FIG. 23 is a block diagram of an exemplary computing system 2300 capable of implementing one or more of the methods described and/or illustrated herein. Computing system 2300 broadly represents any single or multi-processor computing device or system capable of executing computer-readable instructions. Examples of computing system 2300 include, without limitation, workstations, laptops, client-side terminals, servers, distributed computing systems, handheld devices, or any other computing system or device that might perform a matching or authentication operation. In its most basic configuration, computing system 2300 may comprise at least one processor 2314 and a system memory 2316.

Processor 2314 generally represents any type or form of processing unit capable of processing data or interpreting and executing instructions. In certain embodiments, processor 2314 may receive instructions from a software application or module. These instructions may cause processor 2314 to perform the functions of one or more of the exemplary embodiments described and/or illustrated herein. For example, processor 2314 may perform and/or be a means for performing, either alone or in combination with other elements, one or more of the identifying, transmitting, receiving, determining, selecting, and using steps described herein. Processor 2314 may also perform and/or be a means for performing any other steps, methods, or processes described and/or illustrated herein.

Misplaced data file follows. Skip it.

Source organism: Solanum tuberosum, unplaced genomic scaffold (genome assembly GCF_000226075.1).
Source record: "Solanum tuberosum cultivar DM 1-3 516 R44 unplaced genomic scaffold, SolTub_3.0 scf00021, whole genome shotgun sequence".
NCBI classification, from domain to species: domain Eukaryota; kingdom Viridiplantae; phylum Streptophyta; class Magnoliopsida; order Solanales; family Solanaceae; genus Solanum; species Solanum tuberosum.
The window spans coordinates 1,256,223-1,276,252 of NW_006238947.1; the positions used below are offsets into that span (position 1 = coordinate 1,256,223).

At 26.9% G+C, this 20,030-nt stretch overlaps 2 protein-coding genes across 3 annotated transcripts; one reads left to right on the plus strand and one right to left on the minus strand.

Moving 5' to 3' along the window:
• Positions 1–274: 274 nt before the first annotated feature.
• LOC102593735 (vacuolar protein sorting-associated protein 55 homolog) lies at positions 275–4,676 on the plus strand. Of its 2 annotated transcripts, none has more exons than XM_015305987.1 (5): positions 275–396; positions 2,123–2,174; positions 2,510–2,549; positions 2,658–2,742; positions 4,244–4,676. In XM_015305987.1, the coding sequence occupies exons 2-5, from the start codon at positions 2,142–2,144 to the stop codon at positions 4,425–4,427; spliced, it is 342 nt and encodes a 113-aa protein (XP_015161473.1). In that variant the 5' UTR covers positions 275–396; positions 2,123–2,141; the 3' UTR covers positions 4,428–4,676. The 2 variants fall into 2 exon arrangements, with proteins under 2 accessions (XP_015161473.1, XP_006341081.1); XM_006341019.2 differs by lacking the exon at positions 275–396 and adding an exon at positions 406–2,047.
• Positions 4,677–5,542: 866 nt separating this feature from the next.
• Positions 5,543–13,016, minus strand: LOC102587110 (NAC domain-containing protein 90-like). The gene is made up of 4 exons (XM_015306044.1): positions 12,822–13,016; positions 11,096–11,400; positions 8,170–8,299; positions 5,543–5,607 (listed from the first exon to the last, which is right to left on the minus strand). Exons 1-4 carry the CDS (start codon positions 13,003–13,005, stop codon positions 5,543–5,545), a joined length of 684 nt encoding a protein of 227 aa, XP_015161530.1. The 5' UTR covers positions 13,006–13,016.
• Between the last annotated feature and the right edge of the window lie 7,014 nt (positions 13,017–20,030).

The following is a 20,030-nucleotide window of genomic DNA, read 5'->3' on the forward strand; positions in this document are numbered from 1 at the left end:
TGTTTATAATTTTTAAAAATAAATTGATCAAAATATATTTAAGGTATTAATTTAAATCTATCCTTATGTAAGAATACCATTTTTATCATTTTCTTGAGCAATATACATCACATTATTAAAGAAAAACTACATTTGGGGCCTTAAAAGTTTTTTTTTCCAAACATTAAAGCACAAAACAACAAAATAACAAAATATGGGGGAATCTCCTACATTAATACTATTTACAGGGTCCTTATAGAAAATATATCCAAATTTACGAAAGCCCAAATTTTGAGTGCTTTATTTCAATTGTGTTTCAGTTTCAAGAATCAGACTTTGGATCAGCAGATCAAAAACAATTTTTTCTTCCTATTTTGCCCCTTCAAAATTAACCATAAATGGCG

System memory 2316 generally represents any type or form of volatile or non-volatile storage device or medium capable of storing data and/or other computer-readable instructions. Examples of system memory 2316 include, without limitation, random access memory (RAM), read only memory (ROM), flash memory, or any other suitable memory device. Although not required, in certain embodiments computing system 2300 may comprise both a volatile memory unit (such as, for example, system memory 2316) and a non-volatile storage device (such as, for example, primary storage device 2332, as described in detail below).

In certain embodiments, exemplary computing system 2300 may also comprise one or more components or elements in addition to processor 2314 and system memory 2316. For example, as illustrated in FIG. 23, computing system 2300 may comprise a memory controller 2318, an Input/Output (I/O) controller 2320, and a communication interface 2322, each of which may be interconnected via a communication infrastructure 2312. Communication infrastructure 2312 generally represents any type or form of infrastructure capable of facilitating communication between one or more components of a computing device. Examples of communication infrastructure 2312 include, without limitation, a communication bus (such as an ISA, PCI, PCIe, or similar bus) and a network.